Keep it simple like me and Mr Fox!
I really love the work of artist Charley Harper, whose mosaic-tiled pieces inspired this simple quilt. The cutting out is half the work with a project like this, so take your time and spread it out over a few days. It’s totally worth the effort! Start off simply and work your way up to something fancy, I say. Or keep it simple like me and Mr Fox!
» Finished size: about 193 cm x 185 cm [76 inches x 73 inches]
» Seam allowance: use a quilter’s seam allowance of 1/4 inch (5 mm) unless otherwise stated.
» Fabric should be washed, dried and pressed before beginning to allow for shrinkage and to prevent dyes from running.
Have a quick read of the tips at the end before you begin this project. Quilting measurements are traditionally given in inches, and quilter’s accessories such as rulers and cutting mats are marked in inches, even in countries like Australia that use the metric system – so we’ve gone with inches only in the instructions.
© 2024 Pip Lincolne / Hardie Grant Books · Reproduced with permission.
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You Will Need
We’re making three fox head blocks. Each fox head is made up of 21 squares folded and sewn into position.
For each fox head we need the following:
From the calico, cut nine 41/2 inch squares (a total of 27 for the three fox heads); From the black fabric, cut fi ve 41/2 inch squares (a total of 15 for the three fox heads); From the orange fabric, cut seven 41/2 inch squares (a total of 21 for the three fox heads).
To go between the fox heads, cut two black rectangles measuring 6 inches x 161/2 inches.
To go beside the outer fox heads, cut two black rectangles measuring 131/4 inches x 161/2 inches.
To go above and below the fox heads, cut ten black rectangles measuring 5 inches x 15 inches.
For the top of the quilt, to go above the black fox head panel, cut the cream calico or quilter’s muslin to measure 51 inches x 73 inches.
For the back of the quilt, cut the cream calico or quilter’s muslin to measure 73 inches x 76 inches.
Make sure you sew everything nice and straight! Trim as you go to keep it all square and straight and ensure it matches up nicely
Make the quilt top
Look at the chart below and use it as a guide to make the fox heads. Each fox head is made from twelve assembled squares (which are made from 21 squares folded and sewn in various ways).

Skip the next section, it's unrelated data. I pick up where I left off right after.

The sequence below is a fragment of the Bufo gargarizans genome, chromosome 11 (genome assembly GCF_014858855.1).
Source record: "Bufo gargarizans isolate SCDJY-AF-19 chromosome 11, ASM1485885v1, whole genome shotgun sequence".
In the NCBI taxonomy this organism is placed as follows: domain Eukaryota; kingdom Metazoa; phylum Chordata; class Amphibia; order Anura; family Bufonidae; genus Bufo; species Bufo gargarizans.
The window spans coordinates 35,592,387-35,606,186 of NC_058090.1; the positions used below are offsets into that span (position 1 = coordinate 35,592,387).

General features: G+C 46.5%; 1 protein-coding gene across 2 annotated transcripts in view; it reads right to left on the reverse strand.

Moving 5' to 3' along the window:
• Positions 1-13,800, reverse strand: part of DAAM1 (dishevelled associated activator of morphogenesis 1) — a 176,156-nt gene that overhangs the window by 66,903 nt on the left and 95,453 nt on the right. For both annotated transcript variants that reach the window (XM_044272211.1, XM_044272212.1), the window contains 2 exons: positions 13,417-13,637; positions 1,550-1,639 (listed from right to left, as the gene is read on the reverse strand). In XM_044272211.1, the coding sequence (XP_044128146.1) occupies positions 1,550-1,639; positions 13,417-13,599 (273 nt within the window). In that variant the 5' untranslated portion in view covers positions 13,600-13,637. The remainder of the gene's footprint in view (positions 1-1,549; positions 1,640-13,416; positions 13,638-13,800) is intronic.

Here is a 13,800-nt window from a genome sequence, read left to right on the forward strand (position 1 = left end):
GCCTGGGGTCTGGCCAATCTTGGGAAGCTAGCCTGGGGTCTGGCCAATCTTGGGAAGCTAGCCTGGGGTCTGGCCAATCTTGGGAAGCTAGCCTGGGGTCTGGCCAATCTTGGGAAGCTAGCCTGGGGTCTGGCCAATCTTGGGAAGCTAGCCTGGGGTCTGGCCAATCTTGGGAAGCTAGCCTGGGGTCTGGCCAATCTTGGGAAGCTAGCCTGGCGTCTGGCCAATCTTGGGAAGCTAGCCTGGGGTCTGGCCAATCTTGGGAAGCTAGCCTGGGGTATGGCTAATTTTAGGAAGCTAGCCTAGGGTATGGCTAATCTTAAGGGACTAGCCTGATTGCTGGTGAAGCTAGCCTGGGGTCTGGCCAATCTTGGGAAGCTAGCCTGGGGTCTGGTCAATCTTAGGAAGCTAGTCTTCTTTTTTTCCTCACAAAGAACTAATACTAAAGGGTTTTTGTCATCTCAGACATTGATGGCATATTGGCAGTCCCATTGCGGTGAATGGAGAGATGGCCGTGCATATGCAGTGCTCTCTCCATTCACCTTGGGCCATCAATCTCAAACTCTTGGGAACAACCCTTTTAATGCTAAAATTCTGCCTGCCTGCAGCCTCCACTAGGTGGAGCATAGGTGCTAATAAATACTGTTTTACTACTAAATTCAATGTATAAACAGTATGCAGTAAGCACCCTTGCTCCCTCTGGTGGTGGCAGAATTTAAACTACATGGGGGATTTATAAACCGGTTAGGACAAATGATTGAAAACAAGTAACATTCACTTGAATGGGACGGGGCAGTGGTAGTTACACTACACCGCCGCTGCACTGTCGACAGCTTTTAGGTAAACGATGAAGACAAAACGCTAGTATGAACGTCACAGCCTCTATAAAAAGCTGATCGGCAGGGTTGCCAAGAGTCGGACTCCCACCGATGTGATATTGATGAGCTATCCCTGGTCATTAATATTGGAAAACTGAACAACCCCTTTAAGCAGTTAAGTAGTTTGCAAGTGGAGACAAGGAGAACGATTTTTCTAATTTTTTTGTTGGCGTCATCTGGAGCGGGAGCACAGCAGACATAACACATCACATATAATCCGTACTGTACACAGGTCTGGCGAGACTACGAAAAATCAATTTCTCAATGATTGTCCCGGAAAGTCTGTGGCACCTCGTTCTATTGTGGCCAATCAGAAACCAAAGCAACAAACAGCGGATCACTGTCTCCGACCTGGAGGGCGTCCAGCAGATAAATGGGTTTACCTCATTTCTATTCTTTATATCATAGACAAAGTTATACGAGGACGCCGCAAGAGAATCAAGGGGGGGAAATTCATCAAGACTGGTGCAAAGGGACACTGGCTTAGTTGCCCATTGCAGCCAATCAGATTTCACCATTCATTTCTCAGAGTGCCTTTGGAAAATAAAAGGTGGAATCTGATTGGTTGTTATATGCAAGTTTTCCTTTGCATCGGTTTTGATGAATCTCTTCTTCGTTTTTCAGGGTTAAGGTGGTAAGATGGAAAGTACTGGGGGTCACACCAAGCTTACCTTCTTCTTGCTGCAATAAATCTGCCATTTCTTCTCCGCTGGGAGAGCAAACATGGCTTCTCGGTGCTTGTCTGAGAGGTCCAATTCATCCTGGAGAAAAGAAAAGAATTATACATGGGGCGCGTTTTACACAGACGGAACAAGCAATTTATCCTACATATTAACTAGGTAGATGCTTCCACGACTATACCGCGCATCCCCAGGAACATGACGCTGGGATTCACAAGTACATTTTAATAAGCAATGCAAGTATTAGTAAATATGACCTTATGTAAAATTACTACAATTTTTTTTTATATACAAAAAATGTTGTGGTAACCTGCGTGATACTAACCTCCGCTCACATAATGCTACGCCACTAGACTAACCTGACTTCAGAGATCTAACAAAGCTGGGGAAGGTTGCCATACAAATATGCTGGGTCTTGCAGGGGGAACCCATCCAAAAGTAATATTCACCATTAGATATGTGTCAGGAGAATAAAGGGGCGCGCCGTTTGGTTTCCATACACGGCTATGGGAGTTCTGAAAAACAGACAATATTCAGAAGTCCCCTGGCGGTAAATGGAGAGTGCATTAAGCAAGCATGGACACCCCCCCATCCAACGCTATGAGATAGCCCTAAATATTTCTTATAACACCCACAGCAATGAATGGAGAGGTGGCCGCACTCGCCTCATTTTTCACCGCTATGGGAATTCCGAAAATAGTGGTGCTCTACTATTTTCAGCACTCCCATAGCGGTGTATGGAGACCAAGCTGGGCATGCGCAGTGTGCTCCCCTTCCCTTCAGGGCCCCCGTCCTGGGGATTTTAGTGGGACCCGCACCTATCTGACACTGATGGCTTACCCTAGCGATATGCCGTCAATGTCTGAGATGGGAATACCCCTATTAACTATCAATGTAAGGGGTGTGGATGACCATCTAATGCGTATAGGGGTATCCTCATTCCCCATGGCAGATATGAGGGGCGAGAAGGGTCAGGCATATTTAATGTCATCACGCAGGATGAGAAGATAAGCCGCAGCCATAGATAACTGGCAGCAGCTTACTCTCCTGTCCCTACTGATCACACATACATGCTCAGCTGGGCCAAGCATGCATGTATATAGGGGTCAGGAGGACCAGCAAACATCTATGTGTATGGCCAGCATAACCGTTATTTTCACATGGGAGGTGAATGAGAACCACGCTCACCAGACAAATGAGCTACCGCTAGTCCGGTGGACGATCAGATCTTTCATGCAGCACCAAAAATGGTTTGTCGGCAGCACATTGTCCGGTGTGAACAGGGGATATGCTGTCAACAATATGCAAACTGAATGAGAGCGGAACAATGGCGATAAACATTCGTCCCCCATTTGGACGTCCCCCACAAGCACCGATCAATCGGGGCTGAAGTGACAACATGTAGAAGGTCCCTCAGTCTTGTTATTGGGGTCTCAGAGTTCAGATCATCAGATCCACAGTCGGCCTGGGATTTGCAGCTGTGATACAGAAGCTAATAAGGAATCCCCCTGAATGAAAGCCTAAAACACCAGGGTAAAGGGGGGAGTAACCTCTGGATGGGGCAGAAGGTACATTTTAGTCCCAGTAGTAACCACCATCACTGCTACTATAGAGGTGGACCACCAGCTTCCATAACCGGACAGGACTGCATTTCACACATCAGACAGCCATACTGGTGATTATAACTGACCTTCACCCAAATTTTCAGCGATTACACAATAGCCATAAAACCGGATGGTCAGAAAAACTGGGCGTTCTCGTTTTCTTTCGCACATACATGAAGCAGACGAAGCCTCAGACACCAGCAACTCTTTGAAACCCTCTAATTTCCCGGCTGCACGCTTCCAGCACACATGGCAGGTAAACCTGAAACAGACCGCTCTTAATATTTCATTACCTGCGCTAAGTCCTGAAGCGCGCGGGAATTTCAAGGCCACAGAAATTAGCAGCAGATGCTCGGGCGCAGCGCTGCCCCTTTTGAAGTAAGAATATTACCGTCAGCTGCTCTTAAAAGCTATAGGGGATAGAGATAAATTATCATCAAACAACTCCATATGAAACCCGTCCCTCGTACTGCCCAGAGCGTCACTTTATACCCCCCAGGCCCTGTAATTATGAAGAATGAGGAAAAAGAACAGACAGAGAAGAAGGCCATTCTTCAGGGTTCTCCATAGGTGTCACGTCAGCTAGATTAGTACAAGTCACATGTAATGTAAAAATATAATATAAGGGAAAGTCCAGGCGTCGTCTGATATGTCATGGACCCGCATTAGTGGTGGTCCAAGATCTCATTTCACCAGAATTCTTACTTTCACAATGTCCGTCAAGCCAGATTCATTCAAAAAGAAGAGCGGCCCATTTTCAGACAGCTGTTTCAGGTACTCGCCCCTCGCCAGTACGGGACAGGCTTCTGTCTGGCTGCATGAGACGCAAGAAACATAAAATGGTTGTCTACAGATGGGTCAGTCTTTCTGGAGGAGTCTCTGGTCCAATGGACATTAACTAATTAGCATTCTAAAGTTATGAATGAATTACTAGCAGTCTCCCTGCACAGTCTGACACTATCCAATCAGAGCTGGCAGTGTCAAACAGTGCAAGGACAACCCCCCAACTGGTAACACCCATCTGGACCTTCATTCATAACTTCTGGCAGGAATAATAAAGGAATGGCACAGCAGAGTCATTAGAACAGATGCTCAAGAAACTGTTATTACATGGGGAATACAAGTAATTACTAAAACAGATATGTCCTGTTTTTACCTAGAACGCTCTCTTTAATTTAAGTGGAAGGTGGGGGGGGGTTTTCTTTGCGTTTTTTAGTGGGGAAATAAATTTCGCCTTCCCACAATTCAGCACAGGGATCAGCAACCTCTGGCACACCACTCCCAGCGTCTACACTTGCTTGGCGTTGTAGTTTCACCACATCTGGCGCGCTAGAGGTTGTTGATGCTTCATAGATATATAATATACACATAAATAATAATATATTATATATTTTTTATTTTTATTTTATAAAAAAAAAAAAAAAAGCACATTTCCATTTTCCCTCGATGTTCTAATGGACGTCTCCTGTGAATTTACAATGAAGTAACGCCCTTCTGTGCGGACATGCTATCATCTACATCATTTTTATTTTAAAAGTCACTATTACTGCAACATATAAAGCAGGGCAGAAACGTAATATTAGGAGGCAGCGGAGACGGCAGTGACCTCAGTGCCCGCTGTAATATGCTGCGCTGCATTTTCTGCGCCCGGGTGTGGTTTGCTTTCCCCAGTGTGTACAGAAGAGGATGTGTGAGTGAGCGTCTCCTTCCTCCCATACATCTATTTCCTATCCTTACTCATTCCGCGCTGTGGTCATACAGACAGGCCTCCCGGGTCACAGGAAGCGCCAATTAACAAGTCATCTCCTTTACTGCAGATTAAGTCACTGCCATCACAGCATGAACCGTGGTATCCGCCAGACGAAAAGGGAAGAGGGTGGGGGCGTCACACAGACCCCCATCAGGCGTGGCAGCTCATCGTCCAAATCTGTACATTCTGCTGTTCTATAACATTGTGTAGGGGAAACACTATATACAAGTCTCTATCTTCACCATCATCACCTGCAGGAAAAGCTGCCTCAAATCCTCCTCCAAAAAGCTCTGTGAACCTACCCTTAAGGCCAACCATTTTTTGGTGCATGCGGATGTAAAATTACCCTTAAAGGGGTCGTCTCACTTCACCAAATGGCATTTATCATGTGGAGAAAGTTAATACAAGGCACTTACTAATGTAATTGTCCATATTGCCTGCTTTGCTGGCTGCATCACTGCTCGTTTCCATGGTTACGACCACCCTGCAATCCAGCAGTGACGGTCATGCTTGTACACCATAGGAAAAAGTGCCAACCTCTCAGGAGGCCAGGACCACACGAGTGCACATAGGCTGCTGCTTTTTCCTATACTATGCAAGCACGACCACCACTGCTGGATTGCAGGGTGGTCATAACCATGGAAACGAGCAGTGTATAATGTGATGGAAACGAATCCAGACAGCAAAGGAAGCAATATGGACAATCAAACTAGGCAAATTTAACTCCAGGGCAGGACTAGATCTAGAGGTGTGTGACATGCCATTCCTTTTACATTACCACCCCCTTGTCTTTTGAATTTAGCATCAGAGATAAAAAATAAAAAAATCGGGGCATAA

Assembling your squares: Where you see a triangle, I’ve folded the square in half diagonally, pressed it, pinned its fold to the middle of the correct-coloured square that sits beneath it (matching its point to the diagonally opposite points of the square) and stitched it into place along Where you see a skinny rectangle, I’ve folded the edges of the square under, pressed it, pinned it to the correct-coloured square that sits beneath it and stitched it into place along each folded edge. Where you see a skinny rectangle, I’ve folded the edges of the square under, pressed it, pinned it to the correct-coloured square that sits beneath it and stitched it into place along each folded edge.
Each 41/2 inch square is assembled according to the chart, then laid out in its correct formation. Do this slowly and carefully with a cup of tea beside you – you’ll need a hot iron too! Then it’s just a simple process of stitching each assembled square together with a 1/4 inch seam allowance. You do this by placing the squares, with right sides facing each other, and stitching slowly 1/4 inch from the raw edges. Work strip by strip and then stitch the strips together. Play close attention to squares that should match up nicely (like the foxes’ cheeks!). Then press your seams fl at, trim loose threads and sew the next square into place. Continue like this, carefully putting the squares together as illustrated. You need three fox heads. Trim them all neatly when they are done.
Pin and then carefully stitch the fox eyes and noses into place, or just embroider them on along with the whiskers. You can use a running stitch or a blanket stitch. This stitching is meant to be decorative, so don’t worry about making your stitches teeny tiny. Loud and proud is the way! Either embroider straight onto each fox face in the correct position, or pin the felt shapes into place and stitch around them. Do what you like best! Make it your own!
Now stitch the two black 6 inch x 161/2 inch rectangles in between the fox head blocks as shown on the chart. Stitch them right sides facing and with their pinned-together raw edges matching, making sure you are 1/4 inch in from the matching raw edges.
Now attach the two 131/4 inch x 161/2 inch pieces that go beside the outer fox head blocks, again with right sides facing and raw edges even, and stitching 1/4 inch in from the matching raw edges.
With the ten black 5 inch x 15 inch rectangles, make two strips to go above and below the fox heads. Use five rectangles for each strip, sewing them together along their short edges using a 1/4 inch seam allowance. Again, stitch them with right sides facing and edges matching, making sure you are 1/4 inch from the matching raw edges. Once you’ve stitched all the strips together, press your seams fl at, make sure your edges are trimmed nice and straight and trim any loose threads.